"I'm going to eliminate every non-essential, expensive program I can find. That includes Obamacare, and I'm going to work to reform and save -- " Romney said, being interrupted by boos. He stood motionless for about 15 seconds.
The GOP presumptive presidential nominee did receive polite applause at several points (and even got a brief standing ovation at the end). But he was interrupted again when he criticized Obama's record on the economy.
"I know the president has said he will do those things. But he has not. He cannot. He will not. And his last four years in the White House prove it definitively," Romney said as the crowd's murmurs turned to loud jeers.
"If you want a president who will make things better in the African-American community, you are looking at him," Romney shot back. You take a look."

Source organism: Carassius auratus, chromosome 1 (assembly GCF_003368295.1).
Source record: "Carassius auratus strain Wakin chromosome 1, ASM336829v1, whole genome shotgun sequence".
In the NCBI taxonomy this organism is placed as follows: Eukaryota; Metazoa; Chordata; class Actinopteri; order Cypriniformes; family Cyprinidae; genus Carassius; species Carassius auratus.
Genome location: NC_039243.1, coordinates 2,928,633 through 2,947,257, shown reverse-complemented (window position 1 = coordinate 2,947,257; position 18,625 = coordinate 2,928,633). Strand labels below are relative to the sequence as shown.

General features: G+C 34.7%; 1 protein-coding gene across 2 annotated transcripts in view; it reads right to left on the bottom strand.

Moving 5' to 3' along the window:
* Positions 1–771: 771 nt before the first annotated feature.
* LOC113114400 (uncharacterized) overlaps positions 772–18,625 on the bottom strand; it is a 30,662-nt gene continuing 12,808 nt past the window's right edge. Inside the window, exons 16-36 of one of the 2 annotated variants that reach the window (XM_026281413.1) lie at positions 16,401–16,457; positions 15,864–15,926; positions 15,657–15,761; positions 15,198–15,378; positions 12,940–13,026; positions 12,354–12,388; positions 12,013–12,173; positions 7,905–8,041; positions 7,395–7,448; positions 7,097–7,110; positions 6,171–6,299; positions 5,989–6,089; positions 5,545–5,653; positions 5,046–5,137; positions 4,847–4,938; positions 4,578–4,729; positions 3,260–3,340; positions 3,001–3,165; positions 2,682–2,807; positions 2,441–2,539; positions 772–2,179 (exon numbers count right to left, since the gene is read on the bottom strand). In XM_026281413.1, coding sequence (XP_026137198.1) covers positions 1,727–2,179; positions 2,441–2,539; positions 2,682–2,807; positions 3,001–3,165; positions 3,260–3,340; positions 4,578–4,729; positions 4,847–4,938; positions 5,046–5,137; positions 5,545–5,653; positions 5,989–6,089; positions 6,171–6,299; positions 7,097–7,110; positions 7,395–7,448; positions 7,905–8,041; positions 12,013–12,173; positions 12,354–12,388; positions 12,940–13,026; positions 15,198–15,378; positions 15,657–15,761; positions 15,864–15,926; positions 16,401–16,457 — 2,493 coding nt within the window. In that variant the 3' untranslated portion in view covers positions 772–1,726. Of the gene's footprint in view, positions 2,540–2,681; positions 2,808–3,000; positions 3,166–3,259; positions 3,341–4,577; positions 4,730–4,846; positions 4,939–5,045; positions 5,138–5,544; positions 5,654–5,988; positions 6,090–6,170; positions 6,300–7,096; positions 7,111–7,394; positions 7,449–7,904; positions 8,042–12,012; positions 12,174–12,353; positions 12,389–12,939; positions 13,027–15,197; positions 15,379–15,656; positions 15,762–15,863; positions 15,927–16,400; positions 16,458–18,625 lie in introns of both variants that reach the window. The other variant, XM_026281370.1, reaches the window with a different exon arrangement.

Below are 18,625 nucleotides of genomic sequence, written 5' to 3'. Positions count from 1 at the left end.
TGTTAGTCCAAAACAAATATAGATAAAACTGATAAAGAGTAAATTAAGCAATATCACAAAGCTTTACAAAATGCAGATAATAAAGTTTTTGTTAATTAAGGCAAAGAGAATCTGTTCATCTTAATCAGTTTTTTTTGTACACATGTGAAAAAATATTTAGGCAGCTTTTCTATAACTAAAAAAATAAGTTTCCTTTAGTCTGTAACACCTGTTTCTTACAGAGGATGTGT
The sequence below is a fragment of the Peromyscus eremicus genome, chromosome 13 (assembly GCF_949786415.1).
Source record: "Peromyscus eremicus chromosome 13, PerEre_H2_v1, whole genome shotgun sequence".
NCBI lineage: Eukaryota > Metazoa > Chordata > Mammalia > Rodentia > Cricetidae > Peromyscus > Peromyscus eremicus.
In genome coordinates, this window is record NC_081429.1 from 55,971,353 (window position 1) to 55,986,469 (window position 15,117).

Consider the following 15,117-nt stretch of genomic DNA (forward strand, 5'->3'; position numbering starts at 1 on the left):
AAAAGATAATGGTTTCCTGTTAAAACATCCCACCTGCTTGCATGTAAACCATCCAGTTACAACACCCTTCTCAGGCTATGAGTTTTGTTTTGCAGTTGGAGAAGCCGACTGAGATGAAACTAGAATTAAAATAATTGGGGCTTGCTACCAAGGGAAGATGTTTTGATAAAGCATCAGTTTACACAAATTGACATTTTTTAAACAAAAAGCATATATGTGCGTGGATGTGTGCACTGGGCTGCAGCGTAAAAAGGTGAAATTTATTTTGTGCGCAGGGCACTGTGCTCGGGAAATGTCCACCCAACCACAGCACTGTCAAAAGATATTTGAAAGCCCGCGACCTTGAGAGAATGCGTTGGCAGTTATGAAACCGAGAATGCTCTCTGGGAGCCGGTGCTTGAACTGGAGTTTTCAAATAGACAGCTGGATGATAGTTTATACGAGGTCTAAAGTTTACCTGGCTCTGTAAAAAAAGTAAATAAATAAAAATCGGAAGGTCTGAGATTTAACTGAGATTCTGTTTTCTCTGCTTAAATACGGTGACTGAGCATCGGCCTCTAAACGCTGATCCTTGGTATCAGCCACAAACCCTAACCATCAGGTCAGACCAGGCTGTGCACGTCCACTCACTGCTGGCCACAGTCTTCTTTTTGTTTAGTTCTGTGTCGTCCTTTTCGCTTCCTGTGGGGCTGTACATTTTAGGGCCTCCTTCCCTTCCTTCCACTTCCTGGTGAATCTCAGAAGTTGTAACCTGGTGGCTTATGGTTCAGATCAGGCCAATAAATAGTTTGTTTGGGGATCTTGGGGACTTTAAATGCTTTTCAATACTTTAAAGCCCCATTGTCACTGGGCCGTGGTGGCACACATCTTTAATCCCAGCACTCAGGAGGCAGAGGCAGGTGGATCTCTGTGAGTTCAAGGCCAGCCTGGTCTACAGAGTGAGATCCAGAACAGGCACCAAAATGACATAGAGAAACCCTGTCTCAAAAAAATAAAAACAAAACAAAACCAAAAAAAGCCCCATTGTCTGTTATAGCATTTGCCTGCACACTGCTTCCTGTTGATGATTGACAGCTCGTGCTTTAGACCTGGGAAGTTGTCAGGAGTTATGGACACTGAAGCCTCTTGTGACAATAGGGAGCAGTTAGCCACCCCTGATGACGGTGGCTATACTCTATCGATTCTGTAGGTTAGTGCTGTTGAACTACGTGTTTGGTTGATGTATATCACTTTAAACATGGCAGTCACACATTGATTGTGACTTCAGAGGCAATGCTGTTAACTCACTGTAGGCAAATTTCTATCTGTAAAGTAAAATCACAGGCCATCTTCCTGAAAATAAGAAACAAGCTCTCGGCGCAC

It could've been much worse. For example, Romney didn't even mention voter ID laws he supports that could disenfranchise about 25% of African-American voters. And he didn't mention his "let Detroit go bankrupt" opposition to the auto rescue.
Romney is not likely to win much of the black vote. Some 95 percent of black voters backed Obama in 2008.
"You've got to get credit for showing up -- for being willing to go -- no question," Karen Finney, a Democratic consultant who worked in the Clinton White House, told the Associated Press. "It's more about your actions than it is about what you say."
Ed will have more reaction to the Romney's speech tonight on The Ed Show at 8pET on msnbc with Hilary Shelton, the NAACP's Washington bureau director and its senior vice president for policy and advocacy, and Philadelphia Mayor Michael Nutter (D).